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How to Choose and Care for Your Pearls

How to Choose and Care for Your Pearls


The luster of any pearl, whether natural or cultured, depends on the thickness of the nacre. If the nacre is thin, the pearl will look chalky and dull; a pearl with thick nacre will appear ‘metallic’ and exhibit a reflection.

It is best to view pearls in natural light. Fine quality pearls exhibit iridescence. For example, a Tahitian grey pearl may have overtone hues of lavender, pink and olive greens—called ‘peacock’. A lustrous, even color, without blemishes and perfectly round is the most valuable.
The value will be diminished when a pearl is not completely smooth and has slight nicks, wrinkles, scratches, cracks, pits, dimples, bumps in the nacre, known as surface blemishes. 

A perfectly round pearl is the most valuable of all. The Japanese Akoya form round pearls more often than any other type of oyster. There are many oval shaped pearls that may appear round; the price of a slightly oval pearl will be considerably less.

Many different shapes of pearls, depending on the type of oyster and the type of nucleation, are found all over the world. A Baroque shape refers to a pearl that is not round, but has an irregular shape with uneven surfaces. Examples of baroque shapes are called pear, rectangular, square, egg, button, wings and coin.
Tahitian pearls can be round, semi-round, drop, button, baroque and circle (rings around the pearl). South Sea pearls are round, semi round, circle and baroque. Freshwater pearls are mostly baroque and come in endless varieties of shapes, often flat as rather than spherical.

A blister pearl is a natural or cultured pearl that is attached to the surface of the shell, when they are removed from the shell they are flat on one side and covered in nacre on the top. Mabe pearls are a cultured blister pearl with a round top and tend to be very delicate. Seed pearls are very small natural pearls usually 2mm round. Keshi pearls are a byproduct of the oyster, a small pearl that can form in the muscle of the oyster in addition to the cultured pearl. They can be flat, oval, odd-shaped and usually has a poor luster quality.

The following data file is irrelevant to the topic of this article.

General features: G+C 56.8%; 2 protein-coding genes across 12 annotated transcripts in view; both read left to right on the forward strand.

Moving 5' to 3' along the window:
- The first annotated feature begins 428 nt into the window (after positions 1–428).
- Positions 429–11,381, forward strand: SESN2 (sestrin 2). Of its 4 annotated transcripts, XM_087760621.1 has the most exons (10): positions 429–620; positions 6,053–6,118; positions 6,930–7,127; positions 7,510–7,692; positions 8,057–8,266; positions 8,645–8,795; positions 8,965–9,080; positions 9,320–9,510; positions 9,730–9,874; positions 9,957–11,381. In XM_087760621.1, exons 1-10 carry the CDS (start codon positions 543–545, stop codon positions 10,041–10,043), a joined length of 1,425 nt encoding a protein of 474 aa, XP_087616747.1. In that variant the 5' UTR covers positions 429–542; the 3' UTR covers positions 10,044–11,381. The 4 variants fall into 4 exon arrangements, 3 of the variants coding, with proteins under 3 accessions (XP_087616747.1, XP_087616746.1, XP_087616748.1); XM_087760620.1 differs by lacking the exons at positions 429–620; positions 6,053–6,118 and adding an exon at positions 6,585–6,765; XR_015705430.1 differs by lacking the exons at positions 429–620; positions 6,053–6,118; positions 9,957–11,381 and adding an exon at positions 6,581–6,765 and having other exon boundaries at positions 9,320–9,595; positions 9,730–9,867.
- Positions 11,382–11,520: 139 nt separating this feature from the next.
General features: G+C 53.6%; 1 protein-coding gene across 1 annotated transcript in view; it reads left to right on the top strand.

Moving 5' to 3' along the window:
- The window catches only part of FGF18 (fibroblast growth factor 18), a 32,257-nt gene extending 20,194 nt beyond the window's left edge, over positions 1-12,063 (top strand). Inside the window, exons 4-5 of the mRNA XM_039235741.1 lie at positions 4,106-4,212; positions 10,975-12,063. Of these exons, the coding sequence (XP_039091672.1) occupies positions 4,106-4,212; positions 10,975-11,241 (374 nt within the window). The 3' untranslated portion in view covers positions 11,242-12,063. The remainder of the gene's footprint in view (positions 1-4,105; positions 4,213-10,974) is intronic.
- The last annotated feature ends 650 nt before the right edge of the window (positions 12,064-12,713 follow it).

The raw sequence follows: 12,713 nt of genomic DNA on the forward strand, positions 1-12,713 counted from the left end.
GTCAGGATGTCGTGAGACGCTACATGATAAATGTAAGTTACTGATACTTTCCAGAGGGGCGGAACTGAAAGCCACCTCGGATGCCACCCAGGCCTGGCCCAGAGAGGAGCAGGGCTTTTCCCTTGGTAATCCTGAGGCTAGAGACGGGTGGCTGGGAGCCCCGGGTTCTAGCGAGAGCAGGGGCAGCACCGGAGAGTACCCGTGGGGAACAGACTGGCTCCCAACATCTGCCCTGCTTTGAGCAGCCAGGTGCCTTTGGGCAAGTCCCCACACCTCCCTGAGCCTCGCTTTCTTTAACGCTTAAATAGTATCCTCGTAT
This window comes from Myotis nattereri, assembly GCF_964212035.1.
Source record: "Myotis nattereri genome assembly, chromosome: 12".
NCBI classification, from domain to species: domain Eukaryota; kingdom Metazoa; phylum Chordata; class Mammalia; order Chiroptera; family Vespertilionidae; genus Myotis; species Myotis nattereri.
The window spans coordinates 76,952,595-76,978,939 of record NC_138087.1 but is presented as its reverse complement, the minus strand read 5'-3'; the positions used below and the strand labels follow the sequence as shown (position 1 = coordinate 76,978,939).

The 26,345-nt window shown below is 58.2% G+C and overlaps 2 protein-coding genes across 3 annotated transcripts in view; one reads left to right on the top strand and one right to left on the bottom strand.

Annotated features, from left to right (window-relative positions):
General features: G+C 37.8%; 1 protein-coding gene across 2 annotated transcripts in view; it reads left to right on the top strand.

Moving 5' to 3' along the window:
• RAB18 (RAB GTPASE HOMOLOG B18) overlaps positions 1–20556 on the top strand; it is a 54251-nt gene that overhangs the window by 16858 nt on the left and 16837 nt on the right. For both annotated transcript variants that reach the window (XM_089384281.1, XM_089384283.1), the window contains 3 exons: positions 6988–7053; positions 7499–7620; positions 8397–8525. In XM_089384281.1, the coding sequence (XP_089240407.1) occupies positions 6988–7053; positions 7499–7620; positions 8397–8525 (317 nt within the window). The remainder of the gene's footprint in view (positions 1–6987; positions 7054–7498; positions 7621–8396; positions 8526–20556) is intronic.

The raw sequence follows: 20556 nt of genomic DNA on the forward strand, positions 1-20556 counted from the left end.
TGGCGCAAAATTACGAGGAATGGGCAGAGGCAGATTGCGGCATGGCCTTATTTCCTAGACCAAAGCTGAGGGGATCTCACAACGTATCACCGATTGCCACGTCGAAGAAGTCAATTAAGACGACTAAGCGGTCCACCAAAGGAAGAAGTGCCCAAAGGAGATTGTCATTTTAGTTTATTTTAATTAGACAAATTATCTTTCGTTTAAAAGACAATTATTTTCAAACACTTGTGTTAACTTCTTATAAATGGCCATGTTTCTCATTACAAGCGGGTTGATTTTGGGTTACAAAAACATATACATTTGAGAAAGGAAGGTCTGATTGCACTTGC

Melo melo pearls are produced by the melo gastropod genus of sea snails. They are non-nacreous, composed instead of calcite and aragonite, which gives them a smooth porcelain luster and sometimes a flame pattern across the surface. 


When choosing a strand of pearls, the first thing to look for is matched size, color, roundness and luster. Pearls are traditionally strung on a special silk cord from Japan that are usually tied with a tiny knot in between each pearl to keep them separate and secure.


When pearls are worn over the years the thread will stretch, if the pearl slides on the thread, it is an indication that it is time to have the pearls taken apart, cleaned and restrung. A 16” strand is called a choker; 18” strand a princess; 20” a matinee and 32” an opera. Any strand longer than opera is called a rope of pearls.

Pearls are a delicate gem that can easily be damaged or destroyed with perfumes, hair sprays and oils from skin. The nacre, or surface of the pearl, will dissolve from acids.

Pearls should never be worn in water such as hot tubs, swimming pools or showers. Extreme heat can crack the nacre, if left in the sun or by a heater.

Pearls need to be cleaned with a soft, damp cloth, without the use of any detergents or cleaners. Never use any type of abrasive cleaners or abrasive materials or the pearl surface. 
Do not put pearls in ultrasonic cleaners or commercial jewelry cleaners.

A damaged pearl can never be repaired because the nacre cannot be replaced. Pearls should be stored in a soft pouch or pearl folder. Safekeeping and treatment of pearls will ensure that pearls can last for generations.

Janet Deleuse 

For more information call us: 415-459-3739 

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